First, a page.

TQW Magazin
Marino Formenti on George tremble by Samuel Feldhandler

I WISH YOU NOTHING (Or: The Book of the Dead)


I WISH YOU NOTHING (Or: The Book of the Dead)

The sounds are not sounds but shadows.
They are obviously sounds; that’s why they are shadows.
Every something is an echo of nothing.
(John Cage)


I was asked to write about Samuel Feldhandler’s Georges tremble because I’m a musician. But: Is music the thing that “sounds”? (I don’t give a fuck about sound.) Is music the thing you structure “rhythmically”? (I don’t give a fuck about musical structures.)

If Samuel is a highly sensitive musician, this isn’t because he uses musical structures in his work or takes inspiration from John Cage. There are, for example, rather unerotic performances about “sex”.

Maybe he’s a musician because his piece provides many occasions for thinking about music.



Elizabeth and Yari and Mani are dancing the same sequence of movements, over and over again, it is increasingly deprived of meaning.

One possible definition of music (of white music, at any rate) would be: sound versus gesture.

I am constantly faced with the question: To what extent should the “meaning” (signifié) of gestures be visible or invisible? It’s a tightrope act of choosing the lesser of two evils: if I overuse gestures, such as “sighs”, the music degenerates into a banal-onomatopoeic affair, but if the “sigh” as a concept is removed completely, the music might turn into an abstract, amorphous mass (or else an impressive representation of nothingness, of death – as perhaps in Samuel’s piece?).

To begin with, (white) music is peppered with loud gestures that “mean” something. A melodic downward interval is called a “sigh”, it’s practically ubiquitous in love arias, from Bach to pop music; an exclamatio is a melodic leap upwards that gets things going, like, well, an exclamation. And so on. These gestures used to be widely accepted and recognised, they were organised repeatedly in strictly codified catalogues (similar to dance, I believe).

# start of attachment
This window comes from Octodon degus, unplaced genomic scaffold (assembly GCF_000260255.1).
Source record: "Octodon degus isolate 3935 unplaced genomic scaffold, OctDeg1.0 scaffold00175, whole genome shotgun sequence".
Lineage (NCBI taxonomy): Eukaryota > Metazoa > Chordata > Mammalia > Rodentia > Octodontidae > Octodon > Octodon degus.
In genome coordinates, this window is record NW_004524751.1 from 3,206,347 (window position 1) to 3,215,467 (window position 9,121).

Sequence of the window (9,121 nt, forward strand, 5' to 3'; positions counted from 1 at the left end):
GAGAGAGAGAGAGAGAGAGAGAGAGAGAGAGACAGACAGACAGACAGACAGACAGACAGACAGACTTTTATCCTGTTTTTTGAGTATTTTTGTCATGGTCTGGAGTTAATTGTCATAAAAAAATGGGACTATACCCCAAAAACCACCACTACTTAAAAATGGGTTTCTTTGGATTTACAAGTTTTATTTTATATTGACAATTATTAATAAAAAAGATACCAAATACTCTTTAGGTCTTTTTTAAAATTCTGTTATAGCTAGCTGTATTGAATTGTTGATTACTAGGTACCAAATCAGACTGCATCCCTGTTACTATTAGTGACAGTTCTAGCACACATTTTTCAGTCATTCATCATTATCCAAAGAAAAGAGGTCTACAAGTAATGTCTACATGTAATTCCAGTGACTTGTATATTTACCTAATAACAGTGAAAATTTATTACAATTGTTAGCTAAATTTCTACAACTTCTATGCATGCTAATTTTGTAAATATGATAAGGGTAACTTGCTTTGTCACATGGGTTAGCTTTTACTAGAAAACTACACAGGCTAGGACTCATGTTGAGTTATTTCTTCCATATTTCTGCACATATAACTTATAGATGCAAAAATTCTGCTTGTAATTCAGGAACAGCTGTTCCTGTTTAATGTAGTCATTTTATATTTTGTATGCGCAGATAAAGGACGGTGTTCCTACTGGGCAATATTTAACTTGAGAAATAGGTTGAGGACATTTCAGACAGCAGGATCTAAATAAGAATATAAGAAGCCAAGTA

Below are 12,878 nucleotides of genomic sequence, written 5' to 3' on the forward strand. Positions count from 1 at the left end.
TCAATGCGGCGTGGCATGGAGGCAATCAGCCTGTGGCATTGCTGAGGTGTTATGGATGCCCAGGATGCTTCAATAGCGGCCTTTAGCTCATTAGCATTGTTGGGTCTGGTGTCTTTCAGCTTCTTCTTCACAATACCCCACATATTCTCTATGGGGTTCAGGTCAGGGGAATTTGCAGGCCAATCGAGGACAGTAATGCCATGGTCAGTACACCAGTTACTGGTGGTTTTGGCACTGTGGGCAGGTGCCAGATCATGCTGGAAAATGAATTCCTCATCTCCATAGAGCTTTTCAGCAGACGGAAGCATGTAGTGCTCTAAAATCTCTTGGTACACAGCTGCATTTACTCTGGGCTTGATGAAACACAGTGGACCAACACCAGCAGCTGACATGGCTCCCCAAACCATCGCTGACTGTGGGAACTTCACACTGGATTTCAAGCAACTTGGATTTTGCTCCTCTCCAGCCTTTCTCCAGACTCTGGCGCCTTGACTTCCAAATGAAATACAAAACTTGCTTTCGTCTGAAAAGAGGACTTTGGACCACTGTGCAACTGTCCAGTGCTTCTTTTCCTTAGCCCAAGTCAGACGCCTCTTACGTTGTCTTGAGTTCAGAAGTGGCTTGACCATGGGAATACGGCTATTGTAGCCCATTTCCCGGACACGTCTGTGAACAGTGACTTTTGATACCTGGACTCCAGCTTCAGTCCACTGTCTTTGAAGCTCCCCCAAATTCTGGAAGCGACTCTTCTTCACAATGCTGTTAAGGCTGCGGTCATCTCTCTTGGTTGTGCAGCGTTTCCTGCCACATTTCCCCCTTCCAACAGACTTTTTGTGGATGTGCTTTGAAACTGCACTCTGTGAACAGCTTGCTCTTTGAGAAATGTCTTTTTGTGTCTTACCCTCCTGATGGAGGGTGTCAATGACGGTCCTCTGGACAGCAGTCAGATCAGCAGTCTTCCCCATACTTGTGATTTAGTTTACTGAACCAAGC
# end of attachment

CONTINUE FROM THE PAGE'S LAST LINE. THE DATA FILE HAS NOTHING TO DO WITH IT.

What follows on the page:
So it seems that we cannot avoid gestures, we appear to have them in our blood: if the “gesture” is ignored completely, there are, quite simply, ramifications. What is certain is that a (sound) movement performed by humans, while narrating as little as possible, cannot actually resemble the “meaningless” dance of leaves in the wind because the insignificance of the no-longer-gesture is experienced as a loss – including the consequences, of course.

Even an aesthetic decision is a gesture: after all, non-narrative music does narrate that music doesn’t narrate anything.

Now Yari and Elizabeth are dancing exactly the same way.

As far as the struggle between narration and abstraction is concerned, there are positions that tend to point the finger in one direction or the other; and, at first, I was generally more suspicious of one – the “abstraction” – than the other. This is because when I was growing up, abstraction was very en vogue. Primarily, the musical “parents” with whom I studied, to me, were nothing short of somehow puritanically objectifying fathers who needed to be killed. I still haven’t quite rid myself of the suspicion that behind the search for abstraction is often just prudish fear. Many times I thought: so the stuck-up white middle class are at it again.

A suspicion that is actually confirmed when looking at history. Two similar aesthetic trends manifested themselves in the period of the Reformation and Counter-Reformation (around 1550): the first-person narrative and the contemplative. The desire for “contemplative” music was ordained directly by papal decree: not entirely a good sign.

But I soon learned that I wouldn’t go far with “expression” alone; and made perhaps the most important experiences with “contemplative” motets.